Humans have been battling against pesticides for over 8,000 years (Lee 11). Finally, after many years, Paul Muller invented “the wonder pesticide”, which saved thousands of people during World War II by killing typhus-carrying lice and malaria-carrying mosquitoes (DDT 1). However, don’t be fooled be the hero story of Paul Muller, pesticides can be beneficial; however they also have negative effects.
One of the disadvantages of pesticides is that they travel all throughout the food chain. Despite the fact that insects will retain a diminutive amount of the chemicals from pesticides, animals such as birds will consume multiple insects containing the harmful chemicals. Accumulating to the very top of the food chain, hawks, whom eat smaller birds, will also consume much of the chemicals. Pesticides that are persistent are stored in fat within tissues of the whole body in certain organs. Eventually, bioaccumulation will occur and the chemicals will accumulate until the organism is contaminated (Lee 49).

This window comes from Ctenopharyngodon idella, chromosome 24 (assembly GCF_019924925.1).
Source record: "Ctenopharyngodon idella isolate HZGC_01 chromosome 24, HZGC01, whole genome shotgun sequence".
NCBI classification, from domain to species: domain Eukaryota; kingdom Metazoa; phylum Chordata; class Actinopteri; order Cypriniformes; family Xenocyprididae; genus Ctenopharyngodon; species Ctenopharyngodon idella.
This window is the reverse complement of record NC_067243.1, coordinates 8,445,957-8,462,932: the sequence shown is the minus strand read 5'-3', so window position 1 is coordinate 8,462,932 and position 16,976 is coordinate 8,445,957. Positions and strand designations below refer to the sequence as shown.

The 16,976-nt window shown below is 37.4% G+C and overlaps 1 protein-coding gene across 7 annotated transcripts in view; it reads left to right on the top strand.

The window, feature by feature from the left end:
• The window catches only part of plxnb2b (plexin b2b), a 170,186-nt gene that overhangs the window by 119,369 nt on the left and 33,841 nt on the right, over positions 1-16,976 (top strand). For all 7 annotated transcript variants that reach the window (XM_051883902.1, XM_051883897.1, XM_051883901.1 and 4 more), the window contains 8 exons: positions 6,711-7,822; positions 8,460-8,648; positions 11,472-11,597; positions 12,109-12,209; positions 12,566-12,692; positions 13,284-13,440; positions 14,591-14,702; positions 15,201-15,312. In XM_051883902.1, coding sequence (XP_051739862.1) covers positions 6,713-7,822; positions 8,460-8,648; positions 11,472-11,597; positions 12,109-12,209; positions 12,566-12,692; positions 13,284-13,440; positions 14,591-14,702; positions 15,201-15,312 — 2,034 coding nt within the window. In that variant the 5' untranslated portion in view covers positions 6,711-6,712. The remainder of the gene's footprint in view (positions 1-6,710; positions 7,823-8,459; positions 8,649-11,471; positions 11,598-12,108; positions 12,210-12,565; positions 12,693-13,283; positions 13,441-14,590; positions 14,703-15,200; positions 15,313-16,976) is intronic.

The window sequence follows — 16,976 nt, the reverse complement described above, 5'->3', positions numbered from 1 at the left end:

Pesticides were designed to protect crops. Conversely, it may actually cause buildup within the soil. Eventually, the soil hardens and looses its moisture. The soil will make its way to other plants, which will cause them to exterminate as well. Additionally, the pesticides can cause soil erosion which causes the loss of valuable top soil (Billings 40). This is not the end of the effects of pesticides on the environment, nevertheless. Some pesticides can pollute water, and as chemicals travel through the soil, the ultimately come in contact with groundwater. What does this mean for humans? Well, groundwater is approximately 50% or drinking water for all Americans (Lee 50). Nearly 14.1 million Americans habitually consume this infected water. Policies were proposed in the 1970s by the passage of the National Environmental Protection Act and the creation of the Environmental Protection Agency (Miller 12), unfortunately however, some farmers refuse to stop using...
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